Butterflies of the
Amazon and Andes
Family - NYMPHALIDAE
subfamily - SATYRINAE
Tribe - HAETERINI
Cithaerias phantoma, Manu Biosphere
© Adrian Hoskins
One of the many great pleasures of
studying neotropical butterflies, as opposed to those from other
regions of the world, is that each species has an obvious personality.
Some such as the Cithaerias Phantoms
taunt the butterfly photographer, allowing him to approach closely,
but never quite close enough. He crawls about on the forest floor and
gets caught up in tangles of thorny branches, while acquiring
souvenirs in the form of excruciatingly painful bites from chiggers
and bullet ants. Just as he gets within range of the butterfly a
mosquito lands on his ear and inflicts a bite.
As he attempts to compose a
photograph it inflicts another bite, but he endures the agony because
he is just about to release the shutter button and capture an image of
one of the most elusive and beautiful butterflies in the rainforest.
At this precise and very carefully anticipated moment in time the
Cithaerias casually takes flight. It
glides across the forest floor, weaving in and out among the low
vegetation, and resettles a couple of metres further from the trail.
Foolishly the photographer follows it, as the Paradise Phantom plays
catch-me-if-you-can, until just before dusk, and after an hour of
pursuit it eventually allows him to capture it's beauty.
With a reasonable image safely in
his camera he then struggles painfully to his feet and prepares to
make the long trek back to the relative comfort of his camp before
darkness falls. At this moment he suddenly realises that he has
completely lost his bearings. In every direction the forest looks the
same - an impenetrable tangle of prickly stems, full of snakes and
venomous spiders. Somehow he has to find his way back. After several
minutes of heart-pounding panic he rediscovers the trail, although he
has little idea which direction to take on it. At this moment the
Cithaerias reappears, settles on the
track a couple of metres away and spreads it's wings, displaying the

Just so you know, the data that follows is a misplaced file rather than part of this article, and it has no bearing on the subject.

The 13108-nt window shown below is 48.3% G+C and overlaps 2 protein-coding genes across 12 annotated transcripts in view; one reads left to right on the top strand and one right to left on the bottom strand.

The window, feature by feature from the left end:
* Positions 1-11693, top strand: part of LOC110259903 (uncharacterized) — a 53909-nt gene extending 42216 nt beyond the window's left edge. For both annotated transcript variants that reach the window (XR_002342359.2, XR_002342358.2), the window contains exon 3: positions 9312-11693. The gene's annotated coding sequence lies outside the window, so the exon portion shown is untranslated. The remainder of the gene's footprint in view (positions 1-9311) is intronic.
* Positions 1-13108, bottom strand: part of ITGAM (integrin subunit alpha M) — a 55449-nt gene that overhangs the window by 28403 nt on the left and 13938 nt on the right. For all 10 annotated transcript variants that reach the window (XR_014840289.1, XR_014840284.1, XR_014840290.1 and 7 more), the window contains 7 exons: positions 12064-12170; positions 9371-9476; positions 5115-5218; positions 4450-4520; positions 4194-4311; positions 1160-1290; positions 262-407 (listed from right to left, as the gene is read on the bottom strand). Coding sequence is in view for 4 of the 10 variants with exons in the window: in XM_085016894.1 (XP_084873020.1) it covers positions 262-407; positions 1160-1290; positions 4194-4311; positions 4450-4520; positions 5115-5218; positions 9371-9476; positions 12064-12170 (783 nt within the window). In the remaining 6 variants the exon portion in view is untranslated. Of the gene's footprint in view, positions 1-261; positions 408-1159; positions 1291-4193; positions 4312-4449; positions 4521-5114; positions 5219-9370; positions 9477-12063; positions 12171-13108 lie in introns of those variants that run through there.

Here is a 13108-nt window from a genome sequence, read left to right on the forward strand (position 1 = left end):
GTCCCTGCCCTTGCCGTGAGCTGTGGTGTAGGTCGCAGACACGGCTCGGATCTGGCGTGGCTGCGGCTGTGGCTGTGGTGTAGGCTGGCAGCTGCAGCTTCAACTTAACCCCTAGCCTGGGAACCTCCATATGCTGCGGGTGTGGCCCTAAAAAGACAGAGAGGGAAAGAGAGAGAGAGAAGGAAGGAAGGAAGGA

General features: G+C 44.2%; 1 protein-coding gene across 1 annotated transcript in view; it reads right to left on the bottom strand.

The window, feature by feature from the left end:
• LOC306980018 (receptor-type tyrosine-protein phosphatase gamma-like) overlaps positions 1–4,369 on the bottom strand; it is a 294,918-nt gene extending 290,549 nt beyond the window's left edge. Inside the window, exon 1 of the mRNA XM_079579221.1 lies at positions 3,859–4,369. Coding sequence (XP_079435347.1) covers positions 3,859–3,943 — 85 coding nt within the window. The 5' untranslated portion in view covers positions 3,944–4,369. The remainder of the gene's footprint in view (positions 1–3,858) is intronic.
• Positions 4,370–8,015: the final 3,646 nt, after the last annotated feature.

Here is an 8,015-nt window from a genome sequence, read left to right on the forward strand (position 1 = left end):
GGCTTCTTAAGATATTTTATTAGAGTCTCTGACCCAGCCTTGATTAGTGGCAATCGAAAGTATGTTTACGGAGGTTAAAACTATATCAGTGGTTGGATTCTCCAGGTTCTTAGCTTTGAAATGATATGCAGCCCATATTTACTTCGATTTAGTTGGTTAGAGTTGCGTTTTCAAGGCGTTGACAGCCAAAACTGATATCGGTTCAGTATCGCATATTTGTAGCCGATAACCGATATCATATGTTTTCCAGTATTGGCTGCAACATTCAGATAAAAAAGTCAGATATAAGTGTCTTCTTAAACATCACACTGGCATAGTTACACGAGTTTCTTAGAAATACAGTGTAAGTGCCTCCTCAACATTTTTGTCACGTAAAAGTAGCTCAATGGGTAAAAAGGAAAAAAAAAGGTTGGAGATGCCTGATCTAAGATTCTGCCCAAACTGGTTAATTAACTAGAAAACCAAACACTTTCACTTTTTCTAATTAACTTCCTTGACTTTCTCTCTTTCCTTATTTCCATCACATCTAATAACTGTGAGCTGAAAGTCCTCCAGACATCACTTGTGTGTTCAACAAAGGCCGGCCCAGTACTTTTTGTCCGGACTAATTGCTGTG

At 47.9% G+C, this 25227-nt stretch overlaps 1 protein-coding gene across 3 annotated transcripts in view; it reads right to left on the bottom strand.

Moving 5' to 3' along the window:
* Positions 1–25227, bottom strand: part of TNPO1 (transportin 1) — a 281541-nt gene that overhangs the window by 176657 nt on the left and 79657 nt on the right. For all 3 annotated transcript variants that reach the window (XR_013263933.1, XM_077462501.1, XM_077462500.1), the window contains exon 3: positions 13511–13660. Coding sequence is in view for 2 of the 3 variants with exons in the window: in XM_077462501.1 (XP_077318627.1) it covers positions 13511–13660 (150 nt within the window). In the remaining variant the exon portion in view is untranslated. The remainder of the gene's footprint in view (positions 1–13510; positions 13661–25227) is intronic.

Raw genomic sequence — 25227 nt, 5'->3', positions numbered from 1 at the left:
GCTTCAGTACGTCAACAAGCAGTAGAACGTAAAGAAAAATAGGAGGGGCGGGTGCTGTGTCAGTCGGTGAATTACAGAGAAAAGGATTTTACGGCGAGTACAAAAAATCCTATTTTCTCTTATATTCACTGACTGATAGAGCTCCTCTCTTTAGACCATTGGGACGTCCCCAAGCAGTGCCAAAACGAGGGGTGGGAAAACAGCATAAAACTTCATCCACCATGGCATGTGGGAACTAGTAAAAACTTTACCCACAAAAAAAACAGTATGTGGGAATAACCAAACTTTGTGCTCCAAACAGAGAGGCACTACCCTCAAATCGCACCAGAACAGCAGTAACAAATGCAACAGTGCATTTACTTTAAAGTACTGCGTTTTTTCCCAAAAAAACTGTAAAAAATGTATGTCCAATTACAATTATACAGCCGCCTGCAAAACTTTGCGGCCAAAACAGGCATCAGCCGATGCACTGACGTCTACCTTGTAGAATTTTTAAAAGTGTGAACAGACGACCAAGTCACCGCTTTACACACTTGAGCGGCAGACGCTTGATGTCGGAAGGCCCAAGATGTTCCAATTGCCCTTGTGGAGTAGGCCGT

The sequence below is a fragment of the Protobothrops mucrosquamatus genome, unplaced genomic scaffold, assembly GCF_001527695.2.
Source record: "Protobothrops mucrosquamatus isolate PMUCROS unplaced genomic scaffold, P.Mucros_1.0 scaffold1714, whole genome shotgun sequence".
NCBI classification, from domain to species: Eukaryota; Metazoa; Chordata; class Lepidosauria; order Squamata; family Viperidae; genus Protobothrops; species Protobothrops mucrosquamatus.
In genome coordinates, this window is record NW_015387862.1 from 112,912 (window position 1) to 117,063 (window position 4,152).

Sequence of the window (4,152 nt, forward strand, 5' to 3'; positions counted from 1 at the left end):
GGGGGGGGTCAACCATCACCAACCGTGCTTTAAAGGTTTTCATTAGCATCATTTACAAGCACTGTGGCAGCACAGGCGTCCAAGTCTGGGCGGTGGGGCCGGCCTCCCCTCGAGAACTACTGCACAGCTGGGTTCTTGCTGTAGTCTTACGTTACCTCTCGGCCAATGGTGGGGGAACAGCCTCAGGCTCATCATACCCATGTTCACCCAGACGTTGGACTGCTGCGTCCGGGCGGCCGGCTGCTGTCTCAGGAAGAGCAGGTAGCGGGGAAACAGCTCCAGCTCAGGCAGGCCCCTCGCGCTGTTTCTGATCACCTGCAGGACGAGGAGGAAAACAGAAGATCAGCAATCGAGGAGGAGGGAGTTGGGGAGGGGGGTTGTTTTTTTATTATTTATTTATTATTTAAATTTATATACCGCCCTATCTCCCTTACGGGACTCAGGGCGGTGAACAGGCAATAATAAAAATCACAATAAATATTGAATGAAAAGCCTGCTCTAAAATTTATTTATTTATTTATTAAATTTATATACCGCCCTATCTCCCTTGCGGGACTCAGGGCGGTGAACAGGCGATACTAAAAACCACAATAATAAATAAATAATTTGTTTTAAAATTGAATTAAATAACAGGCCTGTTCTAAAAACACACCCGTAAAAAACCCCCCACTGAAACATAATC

vivid paradise-pink of it's hindwings. Ecstasy.
The tribe Haeterini is confined
exclusively to the neotropical region. All members of this tribe are
elusive crepuscular butterflies which spend their lives skulking deep
in the undergrowth. There are 5 genera -
Cithaerias. All butterflies in the latter 4 genera have rounded
transparent wings, with small ocelli at the apex of the hindwings.
There is contention amongst taxonomists as to the
true number of species in the genus
Cithaerias. Some consider there to be as many as 15 species,
to quote Bernard d'Abrera "it all depends on how you define a
Lamas neotropical checklist ( 2005 ) only lists 5 -
pireta ( previously known as
is found in Colombia, Ecuador and Peru.
This species is found only in deeply shaded areas of primary
rainforest, at altitudes between about 200-800m.
Nothing is known of the
lifecycle or foodplants of
species. However it is possible to make some educated guesses. The
larvae of most Satyrine butterflies feed on monocotyledons (
grasses, palms, bamboos, sedges, rushes, orchids, lilies etc ).
Cithaerias butterflies tend to be associated more strongly
with palm than with bamboos or other monocotyledons. The larvae are
likely to be similar to those of other Satyrines - slim,
cylindrical, dull greenish or brownish in colour, with thin
longitudinal stripes along the back and sides, devoid of setae or
tubercles, and possessing caudal prongs, and a pair of knob-like
projections on the head.
The adults are almost always encountered singly. They are denizens of
the darkest and dampest recesses of the rainforest, and appear to be
very localised. The butterflies are crepuscular in nature - they can
sometimes be found in the middle of the day, but are far more often
encountered at dusk than at any other time.
The flight is low over the ground,
skulking and phantom-like. The wing beats are deep and slow, but the
butterfly is capable of moving rapidly if disturbed. It normally
settles with the wings closed, and at such times is extremely
difficult to locate.
The butterflies tend to remain deep
in the undergrowth, but emerge at dusk to feed at rotting palm fruits
on the forest floor, or on fluids exuding from decomposing fungi. They
remain stationary for long periods, but are easily put up, and if
disturbed retreat into the undergrowth. However they are habitual in
behaviour, and often return within a few minutes.